What Are The Signs of Anorexia in Teens?

Know What to Look For

Young Woman pinching her waist
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Anorexia is serious, and sometimes deadly, eating disorder. It is said that 0.5 to 1% of women in the United States suffer from anorexia. Because the disease often starts in the teen years, and can be fatal up to 20% of the time if not treated, it's important for parents to know the signs of anorexia in teens.

What is Anorexia?

Anorexia is an eating disorder that causes the person to severely restrict what he or she eats or drinks.

The anorexic is often underweight, but continues to feel overweight or “fat.” There is often a great fear of gaining any weight, despite the fact that the person is underweight.

What Are the Signs of Anorexia in Teens?

This is a list of the many and varied signs of anorexia in teens:

  • Refusing to maintain a normal and healthy body weight.
  • Extreme fear of becoming fat or gaining weight.
  • Continuous dieting.
  • Excessive and compulsive exercising.
  • Being obsessed with diets, calories, nutritional information, fat grams, etc.
  • Being very restrictive of what he or she will eat (no carbohydrates, no fat, etc.)
  • Avoiding food and eating or denying hunger.
  • Developing rituals regarding food (eating food in a certain order, excessive chewing, etc.)

What Problems Can Anorexia Cause?

Symptoms of the disease include the physical consequences of not eating enough calories or nutrients. These symptoms include:

  • Amenorrhea. If the anorexic is female, she may never get her first period or her periods stop or become less frequent
  • Muscle weakness and loss of muscle
  • Brittle bones (osteoporosis)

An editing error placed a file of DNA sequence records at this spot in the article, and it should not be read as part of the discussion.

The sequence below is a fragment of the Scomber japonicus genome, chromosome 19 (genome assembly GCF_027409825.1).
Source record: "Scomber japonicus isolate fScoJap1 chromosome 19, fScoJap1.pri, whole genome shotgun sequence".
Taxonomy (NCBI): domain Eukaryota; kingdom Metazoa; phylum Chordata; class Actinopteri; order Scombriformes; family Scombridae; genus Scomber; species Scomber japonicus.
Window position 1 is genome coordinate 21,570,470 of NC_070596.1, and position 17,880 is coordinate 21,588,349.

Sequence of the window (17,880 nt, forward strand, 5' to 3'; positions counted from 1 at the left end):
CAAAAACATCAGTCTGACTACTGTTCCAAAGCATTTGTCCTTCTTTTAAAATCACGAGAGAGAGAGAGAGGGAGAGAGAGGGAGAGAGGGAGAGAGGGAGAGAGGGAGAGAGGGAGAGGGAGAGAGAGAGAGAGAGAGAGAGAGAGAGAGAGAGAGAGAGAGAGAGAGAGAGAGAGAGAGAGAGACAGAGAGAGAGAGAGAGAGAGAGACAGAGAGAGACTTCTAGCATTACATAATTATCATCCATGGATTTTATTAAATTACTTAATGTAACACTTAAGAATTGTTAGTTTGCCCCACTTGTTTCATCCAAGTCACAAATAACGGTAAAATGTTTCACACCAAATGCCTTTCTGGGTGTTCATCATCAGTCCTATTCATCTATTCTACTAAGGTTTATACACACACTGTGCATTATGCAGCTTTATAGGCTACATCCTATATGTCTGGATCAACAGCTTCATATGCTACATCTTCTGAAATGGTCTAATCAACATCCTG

• Dry skin
  • Hair loss
  • A fine layer of hair grows over the body
  • Weakness and tiredness
  • Fainting
  • Irritability, depression, withdrawal from friends and family
  • Low blood pressure or low pulse

Anorexics are often hard-driving perfectionists. Despite the fact that they usually get good grades and excel in after school activities, they often have low self-esteem and a need to control the people and things around them.

These personality traits might be obvious or they might be subtle, but they can point towards a tendency to anorexia.

If you think your teen is anorexic, get help immediately. Contact your pediatrician or family physician for help with managing this potentially devastating disease. Because of the complicated nature of the disease, enlisting the help of those who have experience with eating disorders is key to help get your teen on the road to recovery.

For more information on anorexia and other eating disorders, visit the Eating Disorders site.


Anorexia Nervosa. National Association of Anorexia and Associated Disorders. [link ulr=http://www.anad.org/22385/22427.html]http://www.anad.org/22385/22427.html July 7, 2009.

Anorexia Nervosa. National Eating Disorders Association. http://www.nationaleatingdisorders.org/p.asp?WebPage_ID=286&Profile_ID=41142 July 7, 2009.

Facts for Families: Teenagers With Eating Disorders. American Academy of Child and Adolescent Psychiatry. http://www.aacap.org/cs/root/facts_for_families/teenagers_with_eating_disordersJuly 7, 2009

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